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Most of this data is from the Seventh United Nations Survey on Crime Trends and the Operations of Criminal Justice Systems (1998-2000) as of 3rd December 2003. The countries are ranked in order of crime rate per 100,000 persons, averaged over the six years sampled. Consideration is also given to the general trend shown. i.e. where two countries are roughly equal, the stats going up will be ranked higher than those going down.
Travel safety advisories from the US State Department, plus the British Foreign Commonwealth Office were used to "sanity check" the data as far as possible for some non-Western countries (some data was rejected on these grounds). Backpackers and other budget tourists are an excellent litmus test of how safe a country really is! Note however that in some countries crime is concentrated in a few localities easily avoided by tourists, and so even the travel advisories are not a 100% reliable guide.
A few gaps have been filled from the website of the Singapore Police Force and provided links to breakdowns across states within those nations where appropriate, e.g. Australia and the USA.
To get to these websites, and to State by State breakdowns, just click on the country names in the tables. There are links to some countries that did provide data to the UN Survey that merit special interest, e.g. Switzerland, Australia, France, Japan, and of course New Zealand.
Note also that the link for France is to a report in French, however what is being described in the tables can be worked out easily enough with the help of an online dictionary, e.g. Cambriolage is burglary, vols is theft, viols is rape, autres atteintes volontaires contre les personnes is robbery and coups et blessures volontaires is serious assault resulting in injury.
The data for Japan does not seperate out burglary, car theft and all other theft, this all comes under larceny, so keep in mind that the larceny figures for Japan are actually for ALL theft.
Due to variations in the definitions of some crimes, these statistics will only be indicative, and only the larger differences between countries/states concerned will be significant. For instance, a difference of ten percent will not be meaningful, whereas a difference by a factor of ten will be (i.e. where one country has a crime rate ten times that of another). The grand total recorded crime figures in some cases do not include all crime for some countries, so these should be compared with caution. NZ is one of these.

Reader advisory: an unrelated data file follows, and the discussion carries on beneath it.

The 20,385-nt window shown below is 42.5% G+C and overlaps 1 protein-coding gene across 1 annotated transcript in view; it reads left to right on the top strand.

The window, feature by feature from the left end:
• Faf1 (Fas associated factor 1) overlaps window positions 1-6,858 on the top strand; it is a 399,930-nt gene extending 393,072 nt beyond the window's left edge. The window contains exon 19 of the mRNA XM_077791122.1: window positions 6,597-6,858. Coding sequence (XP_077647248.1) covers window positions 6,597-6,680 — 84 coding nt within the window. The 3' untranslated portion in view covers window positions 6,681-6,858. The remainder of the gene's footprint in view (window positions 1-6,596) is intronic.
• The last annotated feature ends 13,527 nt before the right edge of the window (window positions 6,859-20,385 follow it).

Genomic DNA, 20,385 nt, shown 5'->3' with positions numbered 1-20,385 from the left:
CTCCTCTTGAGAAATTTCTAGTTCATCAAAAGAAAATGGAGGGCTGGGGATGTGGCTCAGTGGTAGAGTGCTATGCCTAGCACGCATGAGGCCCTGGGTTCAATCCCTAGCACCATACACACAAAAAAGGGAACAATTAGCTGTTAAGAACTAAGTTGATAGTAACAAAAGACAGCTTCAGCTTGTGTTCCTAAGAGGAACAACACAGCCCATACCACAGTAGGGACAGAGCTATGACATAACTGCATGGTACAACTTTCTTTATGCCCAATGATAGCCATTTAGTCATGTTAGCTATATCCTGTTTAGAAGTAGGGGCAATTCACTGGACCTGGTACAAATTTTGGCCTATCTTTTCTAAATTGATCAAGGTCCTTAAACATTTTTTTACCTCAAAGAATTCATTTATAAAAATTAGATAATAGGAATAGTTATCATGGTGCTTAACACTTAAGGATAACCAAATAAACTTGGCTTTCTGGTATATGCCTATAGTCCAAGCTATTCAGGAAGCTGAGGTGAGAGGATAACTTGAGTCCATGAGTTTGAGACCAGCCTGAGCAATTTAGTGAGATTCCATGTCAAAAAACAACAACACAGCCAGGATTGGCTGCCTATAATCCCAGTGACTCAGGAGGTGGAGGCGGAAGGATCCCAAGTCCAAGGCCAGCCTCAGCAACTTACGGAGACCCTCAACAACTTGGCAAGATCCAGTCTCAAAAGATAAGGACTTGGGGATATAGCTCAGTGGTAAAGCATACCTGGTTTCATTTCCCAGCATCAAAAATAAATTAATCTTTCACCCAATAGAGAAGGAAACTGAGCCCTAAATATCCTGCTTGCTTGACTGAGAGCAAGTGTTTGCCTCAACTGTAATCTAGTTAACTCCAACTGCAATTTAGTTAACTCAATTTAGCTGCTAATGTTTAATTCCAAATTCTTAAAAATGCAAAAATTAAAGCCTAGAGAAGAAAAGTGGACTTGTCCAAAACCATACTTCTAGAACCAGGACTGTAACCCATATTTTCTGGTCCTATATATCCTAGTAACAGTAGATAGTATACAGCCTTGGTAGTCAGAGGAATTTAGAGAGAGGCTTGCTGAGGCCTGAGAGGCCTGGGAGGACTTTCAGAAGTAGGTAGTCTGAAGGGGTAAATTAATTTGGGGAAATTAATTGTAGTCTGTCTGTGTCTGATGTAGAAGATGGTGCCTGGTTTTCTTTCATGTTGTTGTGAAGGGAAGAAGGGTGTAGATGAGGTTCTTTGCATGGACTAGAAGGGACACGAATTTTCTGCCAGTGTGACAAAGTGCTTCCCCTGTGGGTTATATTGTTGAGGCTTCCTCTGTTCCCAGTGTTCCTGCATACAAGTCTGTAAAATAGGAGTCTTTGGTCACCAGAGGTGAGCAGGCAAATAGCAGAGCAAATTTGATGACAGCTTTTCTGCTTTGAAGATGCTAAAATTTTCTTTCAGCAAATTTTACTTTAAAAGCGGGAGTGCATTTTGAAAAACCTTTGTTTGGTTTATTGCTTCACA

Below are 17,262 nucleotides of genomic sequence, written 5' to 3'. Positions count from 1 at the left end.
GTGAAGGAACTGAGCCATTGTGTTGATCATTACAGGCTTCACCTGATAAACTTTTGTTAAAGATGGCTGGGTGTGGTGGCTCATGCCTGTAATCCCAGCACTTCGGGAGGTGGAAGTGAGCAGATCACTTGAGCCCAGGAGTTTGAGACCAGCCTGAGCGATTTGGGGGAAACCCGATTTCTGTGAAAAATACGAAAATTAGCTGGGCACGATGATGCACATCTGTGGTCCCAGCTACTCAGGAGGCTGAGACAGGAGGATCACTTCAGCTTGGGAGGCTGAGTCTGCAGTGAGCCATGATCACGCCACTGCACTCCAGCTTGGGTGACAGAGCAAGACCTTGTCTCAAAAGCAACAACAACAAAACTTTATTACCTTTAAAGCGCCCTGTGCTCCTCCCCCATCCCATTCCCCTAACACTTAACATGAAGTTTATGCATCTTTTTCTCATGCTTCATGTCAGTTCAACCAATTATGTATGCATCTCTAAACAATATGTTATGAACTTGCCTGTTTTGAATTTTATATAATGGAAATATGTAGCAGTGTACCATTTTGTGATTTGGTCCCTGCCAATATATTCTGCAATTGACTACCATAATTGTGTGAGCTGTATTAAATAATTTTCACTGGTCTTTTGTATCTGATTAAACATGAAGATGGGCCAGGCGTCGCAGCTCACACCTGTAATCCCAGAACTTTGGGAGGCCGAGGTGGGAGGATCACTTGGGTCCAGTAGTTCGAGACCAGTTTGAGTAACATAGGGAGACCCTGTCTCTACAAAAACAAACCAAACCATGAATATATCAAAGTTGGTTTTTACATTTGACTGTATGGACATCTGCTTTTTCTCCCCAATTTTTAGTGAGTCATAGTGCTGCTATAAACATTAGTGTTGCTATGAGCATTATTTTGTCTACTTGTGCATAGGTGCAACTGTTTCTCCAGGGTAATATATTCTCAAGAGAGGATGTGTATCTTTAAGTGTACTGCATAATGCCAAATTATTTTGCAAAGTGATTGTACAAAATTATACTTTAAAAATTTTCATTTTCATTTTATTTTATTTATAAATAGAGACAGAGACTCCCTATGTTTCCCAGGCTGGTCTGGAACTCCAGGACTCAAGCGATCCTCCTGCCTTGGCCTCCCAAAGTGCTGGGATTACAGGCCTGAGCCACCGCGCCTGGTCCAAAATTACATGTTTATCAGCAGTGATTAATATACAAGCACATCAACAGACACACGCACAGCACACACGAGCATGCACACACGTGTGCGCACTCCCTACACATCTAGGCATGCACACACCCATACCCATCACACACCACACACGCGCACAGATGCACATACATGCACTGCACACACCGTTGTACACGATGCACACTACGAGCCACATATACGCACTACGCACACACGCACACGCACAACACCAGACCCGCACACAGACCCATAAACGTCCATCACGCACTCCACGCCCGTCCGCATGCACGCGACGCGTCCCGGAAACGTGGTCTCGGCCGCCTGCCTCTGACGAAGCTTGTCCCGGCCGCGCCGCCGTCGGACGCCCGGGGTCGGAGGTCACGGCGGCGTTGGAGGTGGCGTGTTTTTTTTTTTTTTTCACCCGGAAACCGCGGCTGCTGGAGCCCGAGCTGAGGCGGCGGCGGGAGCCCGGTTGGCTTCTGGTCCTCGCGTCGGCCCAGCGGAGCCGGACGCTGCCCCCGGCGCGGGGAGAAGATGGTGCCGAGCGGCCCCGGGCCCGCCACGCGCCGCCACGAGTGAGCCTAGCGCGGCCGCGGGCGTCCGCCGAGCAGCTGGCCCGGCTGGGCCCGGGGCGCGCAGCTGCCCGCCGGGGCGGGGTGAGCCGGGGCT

The USA is a special case, in that it is in reality a collection of states, all with differing legal systems and approaches to crime, and differing economic and social factors. Therefore the overall USA figures do not really tell us a great deal about the USA as such, you need to go down to the State level figures to see the effects of such things as gun laws, Three Strikes, etc, both of which are applied patchily and at very different levels across the USA.
Data from Third World and wartorn nations has been excluded as it is likely to be too unreliable for the purposes of comparisons. Another useful set of statistics is this international survey on crime victims done in 1996. This graph of International Homicide rates for 1992/93 from World Health Organisation data also gives a useful indication at a glance, although the data is slightly dated now.
There is also lots of useful data here in this 1999 British Home Office International comparison of criminal justice statistics. Even more comprehensive data can be found in their 1998 version of this comparison. Both these are pdf documents which require Adobe Acrobat. This site gives comprehensive links to international and some National sites.
Since we did this it has been to some extent superseded by the superb Nationmaster site which does carry very comprehensive data internationally over a wide range of subjects. However keep in mind that some of the data is from Third World nations and needs to be treated with caution as mentioned above.
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